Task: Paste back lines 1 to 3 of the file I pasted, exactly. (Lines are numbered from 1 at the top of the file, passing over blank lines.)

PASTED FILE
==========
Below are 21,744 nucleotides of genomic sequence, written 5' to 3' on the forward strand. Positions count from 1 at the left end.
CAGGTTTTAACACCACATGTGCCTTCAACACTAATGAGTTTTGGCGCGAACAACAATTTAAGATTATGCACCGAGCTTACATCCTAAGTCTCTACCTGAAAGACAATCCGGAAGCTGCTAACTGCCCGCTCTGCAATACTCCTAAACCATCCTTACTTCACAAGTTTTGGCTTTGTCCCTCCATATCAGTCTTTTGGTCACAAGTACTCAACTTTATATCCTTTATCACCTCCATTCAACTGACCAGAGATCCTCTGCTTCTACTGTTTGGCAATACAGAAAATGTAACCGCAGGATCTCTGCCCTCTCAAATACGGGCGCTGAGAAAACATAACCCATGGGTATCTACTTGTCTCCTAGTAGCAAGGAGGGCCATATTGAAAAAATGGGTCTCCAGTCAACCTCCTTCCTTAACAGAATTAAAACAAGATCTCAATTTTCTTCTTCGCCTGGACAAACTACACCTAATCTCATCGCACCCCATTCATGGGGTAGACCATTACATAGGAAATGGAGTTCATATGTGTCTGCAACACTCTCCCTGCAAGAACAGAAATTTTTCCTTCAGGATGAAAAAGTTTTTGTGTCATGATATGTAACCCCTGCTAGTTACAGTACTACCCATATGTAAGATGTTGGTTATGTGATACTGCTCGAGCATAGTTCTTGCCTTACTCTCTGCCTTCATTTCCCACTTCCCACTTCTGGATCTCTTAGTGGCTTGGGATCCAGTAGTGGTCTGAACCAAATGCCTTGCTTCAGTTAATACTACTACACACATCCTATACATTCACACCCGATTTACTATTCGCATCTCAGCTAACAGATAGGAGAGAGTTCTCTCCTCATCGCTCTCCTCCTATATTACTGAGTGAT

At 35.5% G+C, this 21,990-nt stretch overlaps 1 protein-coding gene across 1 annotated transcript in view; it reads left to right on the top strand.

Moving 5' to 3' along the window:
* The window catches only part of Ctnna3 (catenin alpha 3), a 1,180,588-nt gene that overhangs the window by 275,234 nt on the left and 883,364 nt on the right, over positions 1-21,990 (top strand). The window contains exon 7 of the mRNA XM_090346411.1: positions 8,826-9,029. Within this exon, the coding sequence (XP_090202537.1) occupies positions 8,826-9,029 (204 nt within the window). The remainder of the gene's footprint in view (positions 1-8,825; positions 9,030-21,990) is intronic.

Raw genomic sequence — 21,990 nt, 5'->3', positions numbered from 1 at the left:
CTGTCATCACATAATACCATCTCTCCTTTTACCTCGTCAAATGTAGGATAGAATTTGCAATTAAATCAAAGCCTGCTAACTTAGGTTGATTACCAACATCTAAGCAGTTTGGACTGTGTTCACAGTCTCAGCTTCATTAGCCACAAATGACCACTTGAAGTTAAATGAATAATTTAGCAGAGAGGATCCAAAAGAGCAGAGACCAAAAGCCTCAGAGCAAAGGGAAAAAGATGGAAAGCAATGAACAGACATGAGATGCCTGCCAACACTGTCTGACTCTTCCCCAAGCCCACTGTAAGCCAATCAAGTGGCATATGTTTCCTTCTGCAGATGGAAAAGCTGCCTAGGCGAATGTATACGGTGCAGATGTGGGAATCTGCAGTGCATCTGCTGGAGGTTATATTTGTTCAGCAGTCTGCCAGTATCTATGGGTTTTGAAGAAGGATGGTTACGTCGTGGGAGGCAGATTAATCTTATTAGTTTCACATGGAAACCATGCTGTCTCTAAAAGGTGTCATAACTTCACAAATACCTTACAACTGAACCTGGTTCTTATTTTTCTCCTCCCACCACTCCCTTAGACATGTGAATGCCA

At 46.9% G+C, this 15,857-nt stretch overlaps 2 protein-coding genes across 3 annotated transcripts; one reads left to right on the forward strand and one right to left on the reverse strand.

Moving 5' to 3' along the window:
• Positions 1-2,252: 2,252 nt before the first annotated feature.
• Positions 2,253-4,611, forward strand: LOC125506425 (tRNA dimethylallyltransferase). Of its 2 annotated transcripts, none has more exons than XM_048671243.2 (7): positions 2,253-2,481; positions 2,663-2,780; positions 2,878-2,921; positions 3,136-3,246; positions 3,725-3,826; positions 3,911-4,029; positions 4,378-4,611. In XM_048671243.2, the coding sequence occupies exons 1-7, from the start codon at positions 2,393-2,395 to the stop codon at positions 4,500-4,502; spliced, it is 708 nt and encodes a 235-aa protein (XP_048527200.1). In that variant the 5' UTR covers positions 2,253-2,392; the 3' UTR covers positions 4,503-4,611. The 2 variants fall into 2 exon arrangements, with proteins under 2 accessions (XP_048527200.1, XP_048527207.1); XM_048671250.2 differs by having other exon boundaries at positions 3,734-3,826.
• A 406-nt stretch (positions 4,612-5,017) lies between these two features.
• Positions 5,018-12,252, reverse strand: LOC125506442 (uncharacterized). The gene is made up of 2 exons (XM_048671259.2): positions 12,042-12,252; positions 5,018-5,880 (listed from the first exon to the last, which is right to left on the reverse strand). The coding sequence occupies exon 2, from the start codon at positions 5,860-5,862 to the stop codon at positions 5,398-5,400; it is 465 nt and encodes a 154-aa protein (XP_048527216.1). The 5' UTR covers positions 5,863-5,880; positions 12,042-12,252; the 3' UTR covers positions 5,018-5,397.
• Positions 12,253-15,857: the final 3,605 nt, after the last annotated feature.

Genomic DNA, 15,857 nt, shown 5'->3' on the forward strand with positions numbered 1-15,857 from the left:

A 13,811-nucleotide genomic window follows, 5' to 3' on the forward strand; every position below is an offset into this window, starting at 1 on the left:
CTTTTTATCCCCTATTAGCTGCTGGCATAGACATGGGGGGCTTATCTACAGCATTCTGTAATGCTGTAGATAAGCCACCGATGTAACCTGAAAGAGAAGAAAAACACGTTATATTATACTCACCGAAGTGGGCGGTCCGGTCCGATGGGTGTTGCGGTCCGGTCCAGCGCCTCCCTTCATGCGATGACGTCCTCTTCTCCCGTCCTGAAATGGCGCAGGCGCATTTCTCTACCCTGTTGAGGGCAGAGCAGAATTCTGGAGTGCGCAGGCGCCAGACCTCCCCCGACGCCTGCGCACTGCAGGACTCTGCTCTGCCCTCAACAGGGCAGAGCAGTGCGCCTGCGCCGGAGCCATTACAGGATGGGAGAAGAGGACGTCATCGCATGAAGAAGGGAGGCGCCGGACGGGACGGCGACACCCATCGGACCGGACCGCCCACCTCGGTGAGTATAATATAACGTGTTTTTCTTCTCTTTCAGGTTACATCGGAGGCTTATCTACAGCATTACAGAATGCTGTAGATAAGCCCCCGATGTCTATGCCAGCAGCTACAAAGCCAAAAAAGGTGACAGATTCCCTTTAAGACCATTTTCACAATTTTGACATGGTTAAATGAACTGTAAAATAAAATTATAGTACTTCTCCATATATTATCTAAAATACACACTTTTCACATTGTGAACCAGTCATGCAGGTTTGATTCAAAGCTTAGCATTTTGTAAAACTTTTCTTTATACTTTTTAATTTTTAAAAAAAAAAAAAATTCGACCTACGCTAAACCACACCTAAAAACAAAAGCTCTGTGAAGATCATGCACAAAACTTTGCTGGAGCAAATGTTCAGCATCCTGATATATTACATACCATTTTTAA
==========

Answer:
Below are 21,744 nucleotides of genomic sequence, written 5' to 3' on the forward strand. Positions count from 1 at the left end.
CAGGTTTTAACACCACATGTGCCTTCAACACTAATGAGTTTTGGCGCGAACAACAATTTAAGATTATGCACCGAGCTTACATCCTAAGTCTCTACCTGAAAGACAATCCGGAAGCTGCTAACTGCCCGCTCTGCAATACTCCTAAACCATCCTTACTTCACAAGTTTTGGCTTTGTCCCTCCATATCAGTCTTTTGGTCACAAGTACTCAACTTTATATCCTTTATCACCTCCATTCAACTGACCAGAGATCCTCTGCTTCTACTGTTTGGCAATACAGAAAATGTAACCGCAGGATCTCTGCCCTCTCAAATACGGGCGCTGAGAAAACATAACCCATGGGTATCTACTTGTCTCCTAGTAGCAAGGAGGGCCATATTGAAAAAATGGGTCTCCAGTCAACCTCCTTCCTTAACAGAATTAAAACAAGATCTCAATTTTCTTCTTCGCCTGGACAAACTACACCTAATCTCATCGCACCCCATTCATGGGGTAGACCATTACATAGGAAATGGAGTTCATATGTGTCTGCAACACTCTCCCTGCAAGAACAGAAATTTTTCCTTCAGGATGAAAAAGTTTTTGTGTCATGATATGTAACCCCTGCTAGTTACAGTACTACCCATATGTAAGATGTTGGTTATGTGATACTGCTCGAGCATAGTTCTTGCCTTACTCTCTGCCTTCATTTCCCACTTCCCACTTCTGGATCTCTTAGTGGCTTGGGATCCAGTAGTGGTCTGAACCAAATGCCTTGCTTCAGTTAATACTACTACACACATCCTATACATTCACACCCGATTTACTATTCGCATCTCAGCTAACAGATAGGAGAGAGTTCTCTCCTCATCGCTCTCCTCCTATATTACTGAGTGAT

At 35.5% G+C, this 21,990-nt stretch overlaps 1 protein-coding gene across 1 annotated transcript in view; it reads left to right on the top strand.